If all we knew about John the Baptist was that he asked us to prepare the way for the Messiah's arrival, then that would be something we could easily handle. In fact, we're doing just that. We've decorated the sanctuary, put up the tree. We’re rehearsing the Christmas pageant. We're planning our Christmas celebrations. We're buying the gifts and organizing the Christmas meal. We've decided what charity we'll support over the holidays, and maybe we've decided to volunteer a little extra time helping the less fortunate.

What else need there be to do?

“Prepare the way of the Lord, make his paths straight.” John the Baptist bellows at us last week, “Every valley shall be filled, and every mountain and hill shall be made low, and the crooked shall be made straight, and the rough ways made smooth; and all flesh shall see the salvation of God.”

So far, so good. A familiar passage to most of us. Some of us even sing along to Handel's Messiah version as we hear this being read.

But flip over the page and sunny, helpful, and hopeful John the Baptist turns into someone you'd cross the street to avoid.

“John said to the crowds that came out to be baptized by him, 'You brood of vipers! Who warned you to flee from the wrath to come? Bear fruits worthy of repentance. Do not begin to say to yourselves, ‘We have Abraham as our ancestor’; for I tell you, God is able from these stones to raise up children to Abraham. Even now the axe is lying at the root of the trees; every tree therefore that does not bear good fruit is cut down and thrown into the fire.'”

Yikes. Sounds like someone needs a weekend in Vegas. Or at least a basket of bran muffins.

But he does have a point. Taking our faith for granted probably doesn't exactly warm the heart of the Almighty. John felt the urgency of the coming Messiah and wanted to make darn sure that folks were ready. He wanted them to remember who their God was.

It's not as if they were complacent or clueless. Which makes John's stinging indictment all the more painful. They were poor, struggling, nobodies just trying to get through life the best way they knew how. They had lots of pain and very little joy. They had hope. But little expectation that their lives were going to improve. Not anytime soon, anyway.

At least not with the Romans around. The Romans were the problem. Trigger happy and greedy. They took all they could from these Jewish peasants and discarded the rest.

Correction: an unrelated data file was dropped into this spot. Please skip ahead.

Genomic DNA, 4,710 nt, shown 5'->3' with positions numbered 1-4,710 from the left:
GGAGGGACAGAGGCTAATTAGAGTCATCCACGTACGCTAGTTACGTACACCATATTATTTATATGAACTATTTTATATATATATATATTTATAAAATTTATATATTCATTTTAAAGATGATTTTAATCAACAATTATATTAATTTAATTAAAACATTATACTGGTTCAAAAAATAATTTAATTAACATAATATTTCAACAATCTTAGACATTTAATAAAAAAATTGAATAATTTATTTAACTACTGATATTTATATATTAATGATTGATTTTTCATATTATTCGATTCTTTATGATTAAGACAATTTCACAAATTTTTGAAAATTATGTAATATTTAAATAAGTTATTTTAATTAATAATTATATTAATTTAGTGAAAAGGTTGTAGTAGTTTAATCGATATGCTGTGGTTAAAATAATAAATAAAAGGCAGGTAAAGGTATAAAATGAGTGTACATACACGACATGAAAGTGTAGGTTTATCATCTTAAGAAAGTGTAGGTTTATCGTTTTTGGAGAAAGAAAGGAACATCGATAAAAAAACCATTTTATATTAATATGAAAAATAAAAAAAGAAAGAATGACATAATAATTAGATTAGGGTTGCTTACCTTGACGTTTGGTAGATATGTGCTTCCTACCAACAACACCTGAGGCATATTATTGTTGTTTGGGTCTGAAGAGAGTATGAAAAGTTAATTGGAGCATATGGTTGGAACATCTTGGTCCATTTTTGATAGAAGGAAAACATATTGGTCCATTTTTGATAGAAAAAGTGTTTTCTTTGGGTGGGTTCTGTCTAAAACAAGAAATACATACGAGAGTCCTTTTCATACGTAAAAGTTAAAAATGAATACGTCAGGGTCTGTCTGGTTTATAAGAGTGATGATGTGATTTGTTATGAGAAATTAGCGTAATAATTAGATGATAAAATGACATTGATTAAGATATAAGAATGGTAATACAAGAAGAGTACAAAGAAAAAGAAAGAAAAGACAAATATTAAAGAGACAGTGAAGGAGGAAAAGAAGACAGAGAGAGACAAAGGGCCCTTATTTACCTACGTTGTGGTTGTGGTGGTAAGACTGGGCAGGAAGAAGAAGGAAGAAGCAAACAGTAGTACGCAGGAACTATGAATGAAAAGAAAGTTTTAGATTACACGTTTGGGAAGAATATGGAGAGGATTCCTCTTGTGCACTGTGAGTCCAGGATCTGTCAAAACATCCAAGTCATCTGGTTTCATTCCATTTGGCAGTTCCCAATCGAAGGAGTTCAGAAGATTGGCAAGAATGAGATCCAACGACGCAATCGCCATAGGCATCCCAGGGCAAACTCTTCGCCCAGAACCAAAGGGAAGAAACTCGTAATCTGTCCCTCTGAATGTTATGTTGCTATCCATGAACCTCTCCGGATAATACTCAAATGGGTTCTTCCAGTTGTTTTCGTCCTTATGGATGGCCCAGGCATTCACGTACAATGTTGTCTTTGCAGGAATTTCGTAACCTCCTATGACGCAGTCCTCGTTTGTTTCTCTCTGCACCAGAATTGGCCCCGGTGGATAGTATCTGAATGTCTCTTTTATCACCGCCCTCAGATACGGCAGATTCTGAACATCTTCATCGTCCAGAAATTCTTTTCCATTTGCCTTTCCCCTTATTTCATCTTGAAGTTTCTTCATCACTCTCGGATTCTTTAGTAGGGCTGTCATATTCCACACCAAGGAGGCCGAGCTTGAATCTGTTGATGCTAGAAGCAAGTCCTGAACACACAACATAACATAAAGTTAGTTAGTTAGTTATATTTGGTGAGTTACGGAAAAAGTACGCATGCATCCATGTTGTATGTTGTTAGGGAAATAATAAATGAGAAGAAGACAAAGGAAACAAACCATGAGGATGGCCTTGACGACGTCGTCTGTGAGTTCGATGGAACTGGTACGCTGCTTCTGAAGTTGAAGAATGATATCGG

So, it's no wonder that those who came to John to be baptized had questions about his teaching.

The crowds asked him, “What then should we do?” If the Messiah's coming the day after tomorrow, then what's our job. How can we prepare?

John said to them, “Whoever has two coats must share with anyone who has none; and whoever has food must do likewise.”

Even tax collectors came to be baptized, and they asked him, “Teacher, what should we do?” John said to them, “Collect no more than the amount prescribed for you.”

Soldiers also asked him, “And we, what should we do?” John said to them, “Do not extort money from anyone by threats or false accusation, and be satisfied with your wages.”

Pretty basic stuff, when you think about it. Give out of your surplus. Don't cheat others. Any questions?

It's a far cry from what Jesus demanded of his followers. John just asked us to behave the way any decent human being would behave towards others. John's preaching seems like common-sense and basic human decency, when placed beside Jesus' demands.

But maybe that was the point. Maybe people were forgetting their basic humanity and his volatile language was meant to set a fire underneath them; to help them see beyond their own needs and worlds and into the lives of others. Maybe he was offering a different vision of what life could be.

Instead of flailing around trying to get what they can for themselves, John was calling them into deeper community, reminding them that their baptismal obligations had more to do with how they treat each other than how much they prayed.

He reminded them that their status as God's children was more about how they look out for each other than how they worship.

He seemed to be saying that the Messiah was more interested in justice and fairness than whether or not they regularly went to church.

He said he was baptizing them for repentance. Often we think of repentance as turning from sin and moving toward God. But John meant something more than that. He was recruiting people for a movement, a movement of people whose allegiances weren't with the powers of the world who sought to dominate others, and devour the riches of the world.

John was recruiting people into a movement where people's love and concern for fellow human beings was placed at the core of who they were. A movement where God’s vision of justice and peace stood central in peoples’ lives. A movement motivated by a life of praise in service to God and the world.

However, I think John’s urgency masked a deeper understanding of who Jesus was. Yes, he was preparing the way for Jesus - God’s chosen one, who was going to clean up the world, set things right.

But Jesus wasn’t the one who insulted hurting people, threatening them with eternal destruction. That wasn’t his focus. Jesus’ mission was to save us, not to condemn us. I think John was telling us only half the story. Because in the rest of story Jesus becomes our repentance. The cross IS our repentance. Jesus’ died our death so we can rise again with him. Jesus knew that repentance isn’t something we can do. Repentance is something God gives us.

If we could repent, if we could turn from sin and move toward God under the strength of our own wills, then there would have been no need for Jesus. The Word became flesh because our words were not enough. Just like our faith is not our own, but a gift, so is our repentance.

Or maybe John was getting ahead of himself. He saw the world the way God did; where people loved each other the way they loved themselves. Where the lion laid down with the lamb.Where swords were beaten into plowshares. Where tears were wiped dry and death had been destroyed.

And he was recruiting people into that new world.

Still, today, you are being recruited into that world. In fact, you already been enlisted. In the waters of holy baptism when you were joined to Jesus’ death and resurrection, God has conscripted you into service for God’s kingdom.

And God has equipped you for that which you have been commissioned: hearts that love, hands that heal, minds that think, ears that hear, and voices that pray. God has placed you were you are.

May the Spirit lead us to live lives worthy of his coming. Amen.